This is major, I’m on annual leave. The pager and work phone are both turned off and we’re going camping in a few days to Dorset. I’m not particularly into sleeping under canvas (excluding a good old festie) but there’s hot showers, electric sockets for hair dryers and iphone chargers and the weather forecast is looking good! I’ve just spent a great 4 days at my Mum’s who lives by the sea in Whitstable. The sun shone, Marnie loved the beach and I finally got to hang out with the amazing Charlotte and Lil. Charlotte writes the brilliant blog I’m Only Saying What You’re Thinking and she is even better in real life. Especially after we devoured a bottle of red in the local tapas restaurant and almost wet ourselves laughing and forgetting that we are responsible Mamas over G&T’s. Ahem. Charlotte agreed (sober) that she would finally share her birth story and true to her word she did despite coming down with a cold. That girl is card core and she’s only 5ft 2. Respect!
‘It’s been almost two and a half years now since I gave birth, although technically I’m probably not allowed to use that term, seeing as she didn’t actually come out of my vagina.
In my head, I thought she’d be early. Not dangerously early, just a week or two. My pregnancy wasn’t much fun so I wished the majority of it away. I was devastated to reach day seven past my due date. And then on day ten, they took my whinging arse in to induce me. But that kid would not shift.
After a few attempts at getting her out using drugs, my contractions finally started two days after I’d been admitted. The pain was bearable at first, like a wave of ouch every now and then. But soon after it all got a bit mental so I asked for the Pethidine. I waited patiently for it to kick in but nothing. So they whisked me round to the delivery suite to break my waters. I was all baby, which was a bit terrifying. I wondered how the hell I was supposed to push her out. The contractions were coming thick and fast and I was so tired that I just wanted the pain to go away. Not at all bothered about the thought of an epidural (I have a needle phobia), I asked the midwife to hit me up. Twenty minutes later, after keeping scarily still during a painful contraction while the anaesthetist inserted the needle in to my spine, I was swimming around the room (although not literally, you understand – I was paralysed from the waist down). I only knew I was having contractions by looking at the monitor. I cannot begin to explain how heavenly it felt, pushing that button to top up the pain relief. I was hooked.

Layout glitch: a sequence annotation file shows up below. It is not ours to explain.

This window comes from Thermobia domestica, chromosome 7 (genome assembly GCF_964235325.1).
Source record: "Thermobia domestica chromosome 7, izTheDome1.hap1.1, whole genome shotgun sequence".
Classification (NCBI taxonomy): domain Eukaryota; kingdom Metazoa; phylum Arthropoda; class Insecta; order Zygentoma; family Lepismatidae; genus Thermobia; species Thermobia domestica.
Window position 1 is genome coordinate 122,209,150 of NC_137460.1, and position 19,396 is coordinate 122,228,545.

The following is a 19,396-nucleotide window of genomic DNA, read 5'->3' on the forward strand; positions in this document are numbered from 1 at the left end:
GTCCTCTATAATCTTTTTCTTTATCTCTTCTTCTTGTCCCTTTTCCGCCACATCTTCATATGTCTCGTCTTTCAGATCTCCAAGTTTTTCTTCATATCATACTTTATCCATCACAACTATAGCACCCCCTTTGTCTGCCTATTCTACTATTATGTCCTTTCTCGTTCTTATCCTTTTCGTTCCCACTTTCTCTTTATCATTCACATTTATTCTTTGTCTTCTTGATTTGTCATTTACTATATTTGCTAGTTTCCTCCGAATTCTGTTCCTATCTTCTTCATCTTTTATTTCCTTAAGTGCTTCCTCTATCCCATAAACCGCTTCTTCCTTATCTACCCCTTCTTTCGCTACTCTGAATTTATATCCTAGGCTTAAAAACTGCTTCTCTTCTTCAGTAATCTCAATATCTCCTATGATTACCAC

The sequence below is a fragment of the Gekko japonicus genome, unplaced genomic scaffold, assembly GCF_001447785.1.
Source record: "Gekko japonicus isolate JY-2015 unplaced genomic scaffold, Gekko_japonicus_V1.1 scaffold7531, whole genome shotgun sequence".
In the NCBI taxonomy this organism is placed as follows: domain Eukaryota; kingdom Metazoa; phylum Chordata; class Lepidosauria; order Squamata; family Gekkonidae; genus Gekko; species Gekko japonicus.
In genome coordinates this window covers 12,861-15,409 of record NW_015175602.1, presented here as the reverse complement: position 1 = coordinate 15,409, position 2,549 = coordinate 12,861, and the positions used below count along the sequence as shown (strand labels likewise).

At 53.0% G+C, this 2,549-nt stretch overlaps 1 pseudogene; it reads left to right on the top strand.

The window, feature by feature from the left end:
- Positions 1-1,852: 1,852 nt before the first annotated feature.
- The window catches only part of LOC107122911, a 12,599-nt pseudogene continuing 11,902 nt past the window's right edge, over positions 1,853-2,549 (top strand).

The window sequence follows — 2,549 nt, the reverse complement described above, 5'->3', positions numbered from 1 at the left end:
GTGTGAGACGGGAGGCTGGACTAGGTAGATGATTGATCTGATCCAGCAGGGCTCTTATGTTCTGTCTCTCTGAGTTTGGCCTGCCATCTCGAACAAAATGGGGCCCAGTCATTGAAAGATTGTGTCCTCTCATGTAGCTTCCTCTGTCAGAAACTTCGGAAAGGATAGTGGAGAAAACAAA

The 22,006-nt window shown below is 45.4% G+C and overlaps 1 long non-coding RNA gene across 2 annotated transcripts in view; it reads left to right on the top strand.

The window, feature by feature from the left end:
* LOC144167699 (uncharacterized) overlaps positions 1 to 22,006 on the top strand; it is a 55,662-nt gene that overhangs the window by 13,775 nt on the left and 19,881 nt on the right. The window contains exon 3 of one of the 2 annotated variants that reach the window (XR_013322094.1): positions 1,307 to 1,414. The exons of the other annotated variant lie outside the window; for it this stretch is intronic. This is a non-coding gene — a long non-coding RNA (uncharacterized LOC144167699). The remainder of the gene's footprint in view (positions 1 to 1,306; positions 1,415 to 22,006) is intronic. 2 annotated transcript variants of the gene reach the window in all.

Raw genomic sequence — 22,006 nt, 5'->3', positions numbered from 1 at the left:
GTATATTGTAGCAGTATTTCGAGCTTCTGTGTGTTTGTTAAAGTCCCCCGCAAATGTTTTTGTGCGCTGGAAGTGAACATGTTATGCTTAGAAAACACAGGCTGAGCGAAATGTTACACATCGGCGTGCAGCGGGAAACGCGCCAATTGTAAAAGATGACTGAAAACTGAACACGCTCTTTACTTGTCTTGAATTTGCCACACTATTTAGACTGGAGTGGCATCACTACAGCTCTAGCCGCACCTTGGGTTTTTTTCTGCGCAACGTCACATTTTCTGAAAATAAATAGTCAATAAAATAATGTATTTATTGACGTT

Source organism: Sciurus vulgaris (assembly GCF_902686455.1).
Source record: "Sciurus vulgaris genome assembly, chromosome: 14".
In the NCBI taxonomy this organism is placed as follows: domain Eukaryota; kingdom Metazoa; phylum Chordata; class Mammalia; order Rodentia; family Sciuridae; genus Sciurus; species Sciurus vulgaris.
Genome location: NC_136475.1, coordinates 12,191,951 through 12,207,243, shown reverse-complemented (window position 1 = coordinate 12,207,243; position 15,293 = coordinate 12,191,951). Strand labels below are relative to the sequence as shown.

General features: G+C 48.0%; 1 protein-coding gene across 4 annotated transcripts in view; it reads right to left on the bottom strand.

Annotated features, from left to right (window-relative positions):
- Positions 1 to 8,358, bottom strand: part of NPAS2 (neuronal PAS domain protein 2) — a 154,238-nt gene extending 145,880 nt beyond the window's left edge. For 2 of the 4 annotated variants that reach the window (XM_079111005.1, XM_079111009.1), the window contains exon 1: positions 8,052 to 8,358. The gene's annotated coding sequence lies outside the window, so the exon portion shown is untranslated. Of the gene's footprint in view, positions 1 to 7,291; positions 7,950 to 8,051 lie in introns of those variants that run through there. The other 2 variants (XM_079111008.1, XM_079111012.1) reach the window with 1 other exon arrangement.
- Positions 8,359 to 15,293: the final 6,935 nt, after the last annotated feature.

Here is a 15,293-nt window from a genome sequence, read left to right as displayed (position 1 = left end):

After a while, the contractions started to get worryingly closer together and my baby’s heart rate was very fast so they gave me more drugs to slow them down. Seven hours after it all began, I was told that they were concerned as the baby’s heart rate showed no signs of slowing. I was six centimetres dilated and she’d got stuck. My hips might be wide but this kid wasn’t going anywhere. Time for a C-section, they said. From the moment they admitted me to hospital four days prior, I knew this was how the story was going to end. Call it Mother’s intuition. I was ready for sleep by the time they’d gowned up. I remember my husband telling me to stay awake and promising me a Mulberry bag (of course, I never got my ‘push’ present…). I just wanted to curl and snooze but before I knew it I heard a shrill scream.
At 4:12am on 7th April, they pulled her out of the cosy little nook she’d spent almost nine months in. She was not happy. 7lb 8oz of perfect, pink flesh. I don’t remember much after this, other than I was moved into a recovery room, given a shot of morphine (it tasted of vodka and blackcurrant), and nibbled on toast, which I violently threw back up. The midwife cleaned me up and passed me the little monster who had made my pregnancy hell. My first thought? ‘Oh fucking hell, now what?’.
At the time, I was so high on drugs that I felt a bit like a robot. I didn’t feel or think much at all. My birth experience still feels so surreal but it’s only now I can see just how delicious it really was. As I write this, my two and a half year old naps beside me. And I wish, I wish so hard that I could be transported back to those mental few days, just so I could soak it all up again. Because although I didn’t think so then, those were the most amazing few days of my life.’